Did you know that May 23rd is known around the globe as World Turtle Day? First created in 2000 by the American Tortoise Rescue organization, the day commemorates turtles and tortoises and raises awareness about the plight of these creatures. Activities range from wearing green to completing classroom projects and even lending a hand with local rescue programs.
With this in mind, let’s take a moment to explore the colorful array of sea turtle species and some of the threats they face in the wild. We’ll also check out how you can lend a helping hand to sea turtles with family travel that makes a difference.
Sea Turtle 101
Seven different types of sea turtle species are found throughout the world:
- Hawksbill turtles
- Green turtles
- Flatback turtles
- Loggerhead turtles
- Kemp’s ridley turtles
- Olive ridley turtles
- Leatherback turtles
Six of these species are classified in the Cheloniidae family. But leatherback turtles get their own family, Dermochelyidae, because of their one-of-a-kind appearance and massive size.
In fact, leatherback turtles are the largest sea turtles in the world. They can weigh upwards of 2,000 pounds and measure six feet long!
All seven species of sea turtles fall under the Endangered Species Act. This act provides protections for them and the ecosystems that they rely on. But sea turtles still face many threats around the globe.
It’s a Sea Turtle’s Life
Sea turtles swim every ocean in the world except for the Arctic. Every year, many of these species converge on the beaches of Baja Mexico and Brazil to lay eggs, ensuring new generations of sea turtles will soon swim the waters of the world.
Sea turtles spend most of their life at sea. But when female turtles return to land to create nests and lay their eggs, they find the exact location where they were born! How do they do this? Researchers speculate that they use the Earth’s magnetic field to precisely locate the spot. But how this works remains a mystery.
Each sea turtle nest may contain up to 200 eggs, which females bury in the sand. While this sounds like a lot of baby sea turtles, they face countless natural predators once born. The worst of these remain human beings.
Why Sea Turtles Need Our Help
Why do some humans prey on sea turtles? Sea turtle eggs can bring a high price on the black market. So can turtle meat and turtle parts. Because of this illegal demand, poachers destroy nests and steal eggs. They also hunt vulnerable turtle populations.
A new threat lurks in the oceans of the world, too. Plastic waste. For example, some turtles mistake plastic bags for their favorite food, jellyfish. When they accidentally ingest these bags, it can cause them to suffocate or feel so full that they stop eating altogether.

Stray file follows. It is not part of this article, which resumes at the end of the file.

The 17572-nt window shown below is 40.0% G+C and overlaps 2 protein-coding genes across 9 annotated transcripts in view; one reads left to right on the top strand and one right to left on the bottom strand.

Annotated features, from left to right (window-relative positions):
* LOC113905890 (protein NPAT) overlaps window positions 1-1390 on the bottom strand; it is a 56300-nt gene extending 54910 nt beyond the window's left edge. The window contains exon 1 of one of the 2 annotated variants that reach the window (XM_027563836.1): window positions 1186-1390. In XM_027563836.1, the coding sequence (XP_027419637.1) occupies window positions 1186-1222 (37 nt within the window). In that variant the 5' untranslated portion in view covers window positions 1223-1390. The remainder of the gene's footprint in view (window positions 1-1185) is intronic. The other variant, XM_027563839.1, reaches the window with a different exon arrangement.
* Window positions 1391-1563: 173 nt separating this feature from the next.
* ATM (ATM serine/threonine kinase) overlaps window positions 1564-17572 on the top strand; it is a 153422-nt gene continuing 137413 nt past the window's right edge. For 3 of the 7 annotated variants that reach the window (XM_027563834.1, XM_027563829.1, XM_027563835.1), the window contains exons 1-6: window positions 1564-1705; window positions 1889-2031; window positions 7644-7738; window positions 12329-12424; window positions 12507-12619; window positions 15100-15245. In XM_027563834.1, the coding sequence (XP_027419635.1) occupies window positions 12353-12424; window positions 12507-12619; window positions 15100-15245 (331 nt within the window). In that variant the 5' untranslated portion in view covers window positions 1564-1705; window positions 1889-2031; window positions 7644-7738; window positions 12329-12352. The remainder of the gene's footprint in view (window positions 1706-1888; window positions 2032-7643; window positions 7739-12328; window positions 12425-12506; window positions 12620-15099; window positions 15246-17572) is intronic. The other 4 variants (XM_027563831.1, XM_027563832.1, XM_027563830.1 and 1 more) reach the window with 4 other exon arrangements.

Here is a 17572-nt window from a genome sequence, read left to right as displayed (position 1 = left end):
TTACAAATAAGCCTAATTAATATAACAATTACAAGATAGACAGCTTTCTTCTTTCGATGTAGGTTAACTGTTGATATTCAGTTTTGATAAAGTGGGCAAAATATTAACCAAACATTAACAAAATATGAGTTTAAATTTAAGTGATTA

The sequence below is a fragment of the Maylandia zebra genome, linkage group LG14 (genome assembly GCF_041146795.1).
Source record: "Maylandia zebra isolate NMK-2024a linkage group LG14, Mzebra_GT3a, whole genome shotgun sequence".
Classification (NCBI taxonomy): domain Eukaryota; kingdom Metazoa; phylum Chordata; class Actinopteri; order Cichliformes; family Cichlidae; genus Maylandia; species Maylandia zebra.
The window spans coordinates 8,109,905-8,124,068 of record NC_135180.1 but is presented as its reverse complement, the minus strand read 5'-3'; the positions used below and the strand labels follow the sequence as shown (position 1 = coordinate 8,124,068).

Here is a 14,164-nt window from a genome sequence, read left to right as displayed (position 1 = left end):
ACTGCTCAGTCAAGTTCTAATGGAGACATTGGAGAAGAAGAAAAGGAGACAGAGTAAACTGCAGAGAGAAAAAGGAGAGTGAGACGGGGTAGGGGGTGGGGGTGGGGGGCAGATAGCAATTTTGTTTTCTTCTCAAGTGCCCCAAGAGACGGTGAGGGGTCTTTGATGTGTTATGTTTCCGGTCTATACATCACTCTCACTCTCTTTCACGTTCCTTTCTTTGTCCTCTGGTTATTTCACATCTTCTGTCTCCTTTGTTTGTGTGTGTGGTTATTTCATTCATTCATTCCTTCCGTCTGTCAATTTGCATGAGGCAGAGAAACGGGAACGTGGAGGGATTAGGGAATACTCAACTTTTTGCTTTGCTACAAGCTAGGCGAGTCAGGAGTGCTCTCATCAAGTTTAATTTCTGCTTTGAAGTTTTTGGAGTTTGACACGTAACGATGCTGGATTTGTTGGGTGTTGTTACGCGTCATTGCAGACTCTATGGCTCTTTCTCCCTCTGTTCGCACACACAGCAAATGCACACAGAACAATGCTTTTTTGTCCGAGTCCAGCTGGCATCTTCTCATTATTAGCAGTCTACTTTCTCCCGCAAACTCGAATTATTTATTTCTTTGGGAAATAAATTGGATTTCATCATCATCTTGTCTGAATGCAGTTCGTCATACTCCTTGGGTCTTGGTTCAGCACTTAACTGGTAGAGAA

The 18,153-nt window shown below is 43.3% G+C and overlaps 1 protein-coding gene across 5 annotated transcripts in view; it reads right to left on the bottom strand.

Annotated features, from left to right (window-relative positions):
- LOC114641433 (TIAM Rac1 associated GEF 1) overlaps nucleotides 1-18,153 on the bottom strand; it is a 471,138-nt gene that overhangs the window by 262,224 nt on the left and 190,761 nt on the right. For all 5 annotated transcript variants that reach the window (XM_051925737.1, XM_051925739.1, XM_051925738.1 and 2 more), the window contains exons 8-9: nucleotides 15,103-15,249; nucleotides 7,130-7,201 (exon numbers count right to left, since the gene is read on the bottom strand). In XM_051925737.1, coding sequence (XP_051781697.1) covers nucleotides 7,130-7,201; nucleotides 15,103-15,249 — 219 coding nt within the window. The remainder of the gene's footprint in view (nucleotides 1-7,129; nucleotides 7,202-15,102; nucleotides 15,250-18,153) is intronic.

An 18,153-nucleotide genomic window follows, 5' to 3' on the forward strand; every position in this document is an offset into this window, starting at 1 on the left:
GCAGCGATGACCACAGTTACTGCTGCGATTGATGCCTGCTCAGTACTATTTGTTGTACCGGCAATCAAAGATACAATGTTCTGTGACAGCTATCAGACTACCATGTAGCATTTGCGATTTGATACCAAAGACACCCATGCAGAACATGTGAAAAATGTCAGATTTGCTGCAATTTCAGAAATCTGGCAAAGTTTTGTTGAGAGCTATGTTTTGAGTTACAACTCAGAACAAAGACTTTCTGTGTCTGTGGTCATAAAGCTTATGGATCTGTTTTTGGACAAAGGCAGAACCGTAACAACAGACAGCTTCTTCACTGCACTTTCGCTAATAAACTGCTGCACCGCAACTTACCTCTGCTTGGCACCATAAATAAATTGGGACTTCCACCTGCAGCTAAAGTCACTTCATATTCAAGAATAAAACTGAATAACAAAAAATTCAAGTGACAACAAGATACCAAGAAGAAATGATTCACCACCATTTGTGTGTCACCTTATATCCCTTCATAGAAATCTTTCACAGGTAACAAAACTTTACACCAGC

Illegal human activities and increased plastic waste have significantly affected sea turtle populations in recent years. But there’s still hope.
How We Can Help
When visiting Mexico or Brazil, avoid any products derived from sea turtles. This includes items made from eggs, shells, and meat. Increased demand for turtle products means greater pressure on species in the wild.
Mexico and Brazil both run a number of sea turtle conservation programs, which bring together government agencies and marine biologists. Their activities include stationing federal and local police where they’re most needed. These police guard sea turtle nests during the egg-laying season from June to November. Local volunteers also help the police keep an eye on nests.
Conservation groups work hard to return baby turtles to the ocean after they hatch. Once in the water, baby turtles prove better at protecting themselves and hiding from natural predators.
Family Travel that Makes a Difference
On our Baja Mexico family adventure, we connect families with a local sea turtle conservation program near Todos Santos. This group is making crucial inroads when it comes to rehabilitating local populations. The hatchery protects leatherback sea turtle and olive ridley sea turtle nests and helps babies once they hatch.
During our Brazilian Amazon family adventure, families can get involved with the Quelônios Turtle Conservation project on the Jauaperi river. Funded by the Jauaperi River Artisans Association, they protect six beaches in four different communities with the goal of releasing 3,000 turtles at the end of each cycle.
How can you lend a hand with this group? Depending on the length of your itinerary and time of year in Brazil, families who travel with us can help search for eggs (October-December) or release the turtles back into the river (January-March).
Sea Turtle Conservation for the Whole Family
From making sure babies reach the water to cleaning up beaches, there are countless ways to get involved in sea turtle conservation. When you visit Brazil or Baja Mexico with kids, you’ll make sure sea turtles have a brighter future. You’ll also teach your children about these beautiful creatures and how we can take steps to ensure they’re around for many generations to come.
Interested in one-of-a-kind family travel that makes a difference? Check out our eight-day Family Wildlife Adventure in Baja, Mexico. This family-focused tour explores the dramatic, varied landscapes and ocean-scapes of the Baja California peninsula. Or, come along on our 8-day Brazilian Amazon Cruise, an immersive, authentic way to visit some of the most extraordinary destinations in Brazil with kids.
At Our Whole Village, we craft transformational trips for curious families who want to create lasting memories while making a difference. We’re here to help you and your family experience the world, its peoples, and its cultures. Contact us today to learn more about the unforgettable experiences that we handcraft for curious families just like yours.